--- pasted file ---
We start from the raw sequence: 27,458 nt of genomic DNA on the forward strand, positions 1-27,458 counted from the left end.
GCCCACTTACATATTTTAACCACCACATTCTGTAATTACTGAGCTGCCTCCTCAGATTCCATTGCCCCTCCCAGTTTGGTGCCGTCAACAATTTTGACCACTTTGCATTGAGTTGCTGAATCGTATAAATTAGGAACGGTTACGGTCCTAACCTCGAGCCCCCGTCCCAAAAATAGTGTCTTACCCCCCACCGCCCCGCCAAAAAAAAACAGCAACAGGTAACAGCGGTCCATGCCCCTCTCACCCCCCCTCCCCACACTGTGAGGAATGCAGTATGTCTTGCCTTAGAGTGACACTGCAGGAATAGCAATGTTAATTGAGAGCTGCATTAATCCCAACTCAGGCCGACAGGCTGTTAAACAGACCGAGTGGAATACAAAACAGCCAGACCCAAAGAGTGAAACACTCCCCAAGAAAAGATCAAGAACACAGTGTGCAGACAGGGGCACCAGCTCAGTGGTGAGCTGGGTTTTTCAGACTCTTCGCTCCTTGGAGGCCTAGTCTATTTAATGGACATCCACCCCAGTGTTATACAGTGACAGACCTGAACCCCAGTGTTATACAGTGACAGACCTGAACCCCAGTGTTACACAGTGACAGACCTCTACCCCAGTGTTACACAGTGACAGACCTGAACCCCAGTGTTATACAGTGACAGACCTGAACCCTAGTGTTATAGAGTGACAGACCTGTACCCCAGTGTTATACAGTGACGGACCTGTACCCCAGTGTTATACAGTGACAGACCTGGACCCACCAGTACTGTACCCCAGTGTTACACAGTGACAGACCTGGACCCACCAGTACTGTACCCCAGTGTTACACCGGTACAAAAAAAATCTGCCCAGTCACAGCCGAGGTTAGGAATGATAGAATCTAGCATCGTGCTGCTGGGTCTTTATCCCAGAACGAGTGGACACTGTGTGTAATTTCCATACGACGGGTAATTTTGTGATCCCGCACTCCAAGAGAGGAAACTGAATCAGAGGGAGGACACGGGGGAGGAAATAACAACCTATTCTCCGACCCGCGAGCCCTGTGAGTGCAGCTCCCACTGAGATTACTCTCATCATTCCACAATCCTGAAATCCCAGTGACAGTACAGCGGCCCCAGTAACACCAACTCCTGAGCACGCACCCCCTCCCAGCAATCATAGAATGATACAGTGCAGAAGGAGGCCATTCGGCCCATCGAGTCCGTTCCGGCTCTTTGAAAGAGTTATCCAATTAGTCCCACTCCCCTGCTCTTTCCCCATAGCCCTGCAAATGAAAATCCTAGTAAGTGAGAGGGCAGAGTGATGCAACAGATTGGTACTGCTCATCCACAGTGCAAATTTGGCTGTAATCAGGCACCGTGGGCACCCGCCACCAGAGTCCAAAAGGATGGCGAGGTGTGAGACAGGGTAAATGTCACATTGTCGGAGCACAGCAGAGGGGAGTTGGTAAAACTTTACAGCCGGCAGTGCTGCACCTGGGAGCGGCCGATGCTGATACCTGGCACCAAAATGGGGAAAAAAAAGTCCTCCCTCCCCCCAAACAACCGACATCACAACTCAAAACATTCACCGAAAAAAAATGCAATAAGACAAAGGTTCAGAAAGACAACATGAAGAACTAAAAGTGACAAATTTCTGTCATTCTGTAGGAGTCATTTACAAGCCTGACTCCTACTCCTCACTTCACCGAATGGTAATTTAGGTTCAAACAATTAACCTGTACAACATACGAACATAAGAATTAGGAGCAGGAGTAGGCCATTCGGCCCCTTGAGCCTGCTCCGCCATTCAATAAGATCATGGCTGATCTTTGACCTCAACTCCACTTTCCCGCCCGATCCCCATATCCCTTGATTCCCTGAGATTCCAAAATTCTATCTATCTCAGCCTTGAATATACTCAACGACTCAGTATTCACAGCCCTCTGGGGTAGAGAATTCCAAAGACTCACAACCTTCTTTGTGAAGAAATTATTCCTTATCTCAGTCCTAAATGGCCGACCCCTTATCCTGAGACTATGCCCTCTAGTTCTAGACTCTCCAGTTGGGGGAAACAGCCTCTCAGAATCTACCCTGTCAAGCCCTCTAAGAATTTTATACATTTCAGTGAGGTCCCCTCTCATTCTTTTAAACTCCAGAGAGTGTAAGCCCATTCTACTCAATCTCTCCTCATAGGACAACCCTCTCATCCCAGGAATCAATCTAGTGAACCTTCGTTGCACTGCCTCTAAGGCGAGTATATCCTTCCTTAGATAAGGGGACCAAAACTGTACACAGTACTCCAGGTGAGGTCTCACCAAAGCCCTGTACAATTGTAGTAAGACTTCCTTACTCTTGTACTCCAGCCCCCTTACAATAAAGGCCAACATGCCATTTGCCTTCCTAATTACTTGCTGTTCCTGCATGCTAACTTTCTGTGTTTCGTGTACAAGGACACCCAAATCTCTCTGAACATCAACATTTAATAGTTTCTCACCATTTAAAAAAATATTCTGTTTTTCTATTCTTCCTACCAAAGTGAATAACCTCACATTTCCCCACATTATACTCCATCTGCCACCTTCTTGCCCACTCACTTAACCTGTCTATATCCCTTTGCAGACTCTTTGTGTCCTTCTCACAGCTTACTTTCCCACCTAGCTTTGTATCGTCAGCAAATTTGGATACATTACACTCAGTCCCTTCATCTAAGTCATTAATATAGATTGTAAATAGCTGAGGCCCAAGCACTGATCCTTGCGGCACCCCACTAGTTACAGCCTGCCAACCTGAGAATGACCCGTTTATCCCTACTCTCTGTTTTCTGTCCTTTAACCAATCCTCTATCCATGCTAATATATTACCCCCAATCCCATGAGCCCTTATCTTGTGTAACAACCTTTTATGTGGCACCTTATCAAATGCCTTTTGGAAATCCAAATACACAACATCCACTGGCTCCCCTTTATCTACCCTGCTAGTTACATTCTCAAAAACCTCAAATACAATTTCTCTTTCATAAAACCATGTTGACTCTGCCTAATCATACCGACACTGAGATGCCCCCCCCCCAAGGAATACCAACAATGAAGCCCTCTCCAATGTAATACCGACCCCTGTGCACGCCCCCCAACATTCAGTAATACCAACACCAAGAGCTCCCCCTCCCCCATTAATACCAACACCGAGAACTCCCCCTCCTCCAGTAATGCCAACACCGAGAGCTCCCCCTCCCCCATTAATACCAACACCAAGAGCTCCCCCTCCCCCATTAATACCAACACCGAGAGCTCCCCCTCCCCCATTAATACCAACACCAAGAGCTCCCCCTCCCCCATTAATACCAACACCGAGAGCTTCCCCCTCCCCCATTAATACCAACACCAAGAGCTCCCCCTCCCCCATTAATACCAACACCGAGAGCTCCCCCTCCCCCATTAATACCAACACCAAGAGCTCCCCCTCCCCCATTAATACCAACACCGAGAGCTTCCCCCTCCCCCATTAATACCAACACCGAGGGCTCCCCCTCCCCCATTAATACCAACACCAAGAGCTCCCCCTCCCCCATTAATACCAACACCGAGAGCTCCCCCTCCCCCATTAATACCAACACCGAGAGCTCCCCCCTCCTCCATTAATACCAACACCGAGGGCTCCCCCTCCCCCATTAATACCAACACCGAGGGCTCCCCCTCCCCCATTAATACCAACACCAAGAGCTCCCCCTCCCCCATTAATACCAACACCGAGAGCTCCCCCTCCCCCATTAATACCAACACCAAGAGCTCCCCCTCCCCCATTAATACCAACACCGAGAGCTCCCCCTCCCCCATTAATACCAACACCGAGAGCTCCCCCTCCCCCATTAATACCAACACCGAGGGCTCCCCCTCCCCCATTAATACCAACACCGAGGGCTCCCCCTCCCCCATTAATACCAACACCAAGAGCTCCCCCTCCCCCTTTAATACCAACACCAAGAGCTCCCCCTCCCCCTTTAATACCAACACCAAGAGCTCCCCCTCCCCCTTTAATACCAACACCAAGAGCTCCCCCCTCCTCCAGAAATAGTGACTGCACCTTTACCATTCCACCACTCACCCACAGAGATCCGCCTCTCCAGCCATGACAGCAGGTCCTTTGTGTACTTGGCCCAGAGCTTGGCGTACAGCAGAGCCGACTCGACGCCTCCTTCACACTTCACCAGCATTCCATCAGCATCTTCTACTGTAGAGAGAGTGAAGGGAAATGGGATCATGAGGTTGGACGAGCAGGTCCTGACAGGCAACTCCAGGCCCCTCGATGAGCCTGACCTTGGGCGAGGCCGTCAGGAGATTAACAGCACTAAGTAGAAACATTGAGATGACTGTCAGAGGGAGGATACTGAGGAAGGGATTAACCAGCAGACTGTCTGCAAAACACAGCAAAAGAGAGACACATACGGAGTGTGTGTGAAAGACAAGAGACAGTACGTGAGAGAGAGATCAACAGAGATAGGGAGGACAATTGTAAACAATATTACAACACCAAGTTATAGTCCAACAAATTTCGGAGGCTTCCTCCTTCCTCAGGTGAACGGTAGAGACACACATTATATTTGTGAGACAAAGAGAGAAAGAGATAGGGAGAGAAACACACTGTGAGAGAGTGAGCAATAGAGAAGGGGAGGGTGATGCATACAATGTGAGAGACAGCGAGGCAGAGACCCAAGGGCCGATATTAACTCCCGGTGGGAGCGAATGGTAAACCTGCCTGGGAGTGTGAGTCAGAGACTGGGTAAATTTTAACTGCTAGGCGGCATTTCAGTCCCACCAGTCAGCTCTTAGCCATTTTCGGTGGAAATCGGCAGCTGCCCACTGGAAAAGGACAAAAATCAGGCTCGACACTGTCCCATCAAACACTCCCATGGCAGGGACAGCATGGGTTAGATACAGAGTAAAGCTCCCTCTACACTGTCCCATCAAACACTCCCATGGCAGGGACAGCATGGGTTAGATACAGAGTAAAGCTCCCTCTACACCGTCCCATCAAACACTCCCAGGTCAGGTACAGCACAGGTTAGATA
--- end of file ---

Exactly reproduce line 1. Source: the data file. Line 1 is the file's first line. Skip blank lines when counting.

We start from the raw sequence: 27,458 nt of genomic DNA on the forward strand, positions 1-27,458 counted from the left end.